Moving forward, Frederick et al. (2017) noted that identifying how different threats to masculinity impact men’s feelings about their bodies is worth further study to clarify whether these threats produce a reliable effect. With the explosion of recognized categories of gender, it would also be beneficial to investigate whether the influence of threats is similar across gender categories (i.e., non-binary, gender-neutral, agender, transgender, cisgender). It might also be useful to employ qualitative research strategies to identify relevant mediators and moderators to the association between threat to masculinity and muscularity.
Socio-cultural influences: media
Nearly twenty years ago, Vartanian et al. (2001) investigated the influence of susceptibility to appearance-related mass media, experience with being teased about appearance, and exposure to peers who complained about their own appearance on U.S. undergraduate men’s (n = 111)Footnote 8 satisfaction with two aspects of their bodies: muscularity/fitness and thinness. Susceptibility to appearance related mass media was operationalized to include use of fashion magazines and fitness/body-building magazines as well as exposure to televised appearance-related messages (e.g., advertisements). Participants indicated how important these media sources were to them as well as how often they viewed this content. Each media type was not analyzed separately. Of these variables, both susceptibility to appearance-related mass media and frequency of experiencing teasing were important to predicting muscle/fitness dissatisfaction.
Subsequently, utilizing survey designs and convenience samples, multiple research teams have studied the media as an influence on attitudes and behaviors related to muscularity. In early research the focus was on documenting that simple exposure (i.e., reading) to men’s magazines (e.g., Maxim, Esquire, Men’s Health, Stuff) or on documenting that viewing image-related television (i.e., programs containing information about male physical ideals) fueled a desire to increase muscularity. For example, Hatoum and Belle (2004) centered their research on time spent viewing male-directed magazines in their research with 89 undergraduate men drawn from the U.S. (Mage = 19.46 years). The more time participants spent viewing male-directed magazines the more concern they expressed about their muscularity. In addition, compared to men with low levels of exposure, men that spent high amounts of time viewing men’s magazines were more likely to take supplements to build muscle, spend time exercising, hold gym memberships, have a high desire for muscularity, and endorse positive attitudes and behaviors related to muscularity and fitness.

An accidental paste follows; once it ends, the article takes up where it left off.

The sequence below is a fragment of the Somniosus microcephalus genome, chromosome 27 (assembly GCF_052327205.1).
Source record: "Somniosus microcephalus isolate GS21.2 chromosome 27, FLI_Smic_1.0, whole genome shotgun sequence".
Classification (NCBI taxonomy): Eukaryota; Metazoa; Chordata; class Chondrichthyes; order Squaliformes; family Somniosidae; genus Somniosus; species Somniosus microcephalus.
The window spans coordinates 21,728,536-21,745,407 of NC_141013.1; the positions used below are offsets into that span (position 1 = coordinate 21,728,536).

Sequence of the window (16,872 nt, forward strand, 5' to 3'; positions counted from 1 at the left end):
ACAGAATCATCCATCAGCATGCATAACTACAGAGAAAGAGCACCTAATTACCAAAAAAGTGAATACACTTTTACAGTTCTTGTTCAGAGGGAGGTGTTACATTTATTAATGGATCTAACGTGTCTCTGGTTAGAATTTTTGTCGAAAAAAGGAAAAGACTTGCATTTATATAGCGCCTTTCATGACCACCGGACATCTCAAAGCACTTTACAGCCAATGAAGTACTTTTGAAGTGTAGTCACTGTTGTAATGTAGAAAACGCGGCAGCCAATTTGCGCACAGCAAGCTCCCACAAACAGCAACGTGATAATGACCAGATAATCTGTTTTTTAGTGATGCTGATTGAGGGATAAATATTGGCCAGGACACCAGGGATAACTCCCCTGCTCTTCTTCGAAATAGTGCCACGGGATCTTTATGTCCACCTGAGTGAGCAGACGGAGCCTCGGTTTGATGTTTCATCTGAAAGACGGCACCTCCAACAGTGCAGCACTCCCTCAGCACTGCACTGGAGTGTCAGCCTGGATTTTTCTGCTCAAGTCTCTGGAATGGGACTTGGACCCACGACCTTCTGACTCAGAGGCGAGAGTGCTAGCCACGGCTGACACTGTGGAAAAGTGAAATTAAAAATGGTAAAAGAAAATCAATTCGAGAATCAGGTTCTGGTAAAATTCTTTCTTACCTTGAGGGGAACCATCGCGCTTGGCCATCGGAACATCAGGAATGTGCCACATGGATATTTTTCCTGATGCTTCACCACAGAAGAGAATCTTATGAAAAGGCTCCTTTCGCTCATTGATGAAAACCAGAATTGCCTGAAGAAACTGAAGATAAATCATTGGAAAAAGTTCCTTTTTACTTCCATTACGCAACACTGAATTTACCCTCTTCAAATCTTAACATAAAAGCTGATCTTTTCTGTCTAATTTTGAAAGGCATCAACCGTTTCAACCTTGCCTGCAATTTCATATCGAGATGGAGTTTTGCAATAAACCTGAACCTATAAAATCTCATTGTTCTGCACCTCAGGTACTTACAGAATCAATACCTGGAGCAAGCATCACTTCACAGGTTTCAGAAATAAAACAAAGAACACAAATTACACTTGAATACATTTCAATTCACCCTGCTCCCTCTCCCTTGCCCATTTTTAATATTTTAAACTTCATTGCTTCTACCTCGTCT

Duggan and McCreary (2004) reported similar findings with 96 menFootnote 9 who were either heterosexual or gay and recruited from Internet sites. As participants’ level of viewing and purchasing male fitness and muscle magazines increased, so did their DFM. Ten years later, Crambitt and Pritchard (2013) used social comparison theory and replicated this finding with 126 undergraduate men (Mage = 21.5 years) drawn from the U.S. Specifically, the more time participants spent reading men’s health magazines or watching image-focused television, the higher their DFM.
Subsequently, researchers shifted attention to identifying the mechanisms by which exposure to physical ideals via the media exerted influence. Key to the media’s influence appears to be internalization of physical ideals (i.e., internalized socio-cultural standards of appearance). For example, investigating both media use and internalization of media ideals with 161 undergraduate men (Mage = 22.17 years) recruited in the United Kingdom, Giles and Close (2008) reported the effect of use of men’s lifestyle magazines on the attitudinal component of DFM was mediated by internalization of media ideals. Similarly, the effect of use of men’s magazines on the behavioral component of DFM was partially mediated by internalization of media ideals. Similar findings were reported one year later by Daniel and Bridges (2010) with 244 undergraduate men (Mage = 21.35 years) recruited in the U.S., by Cramblitt and Pritchard (2013), by Davids et al. (2019) in a sample of 473 menFootnote 10 recruited via MTurk, and by Schneider et al. (2016) with young Austrian men (n = 249; Mage = 25.9 years) who were weight trainers.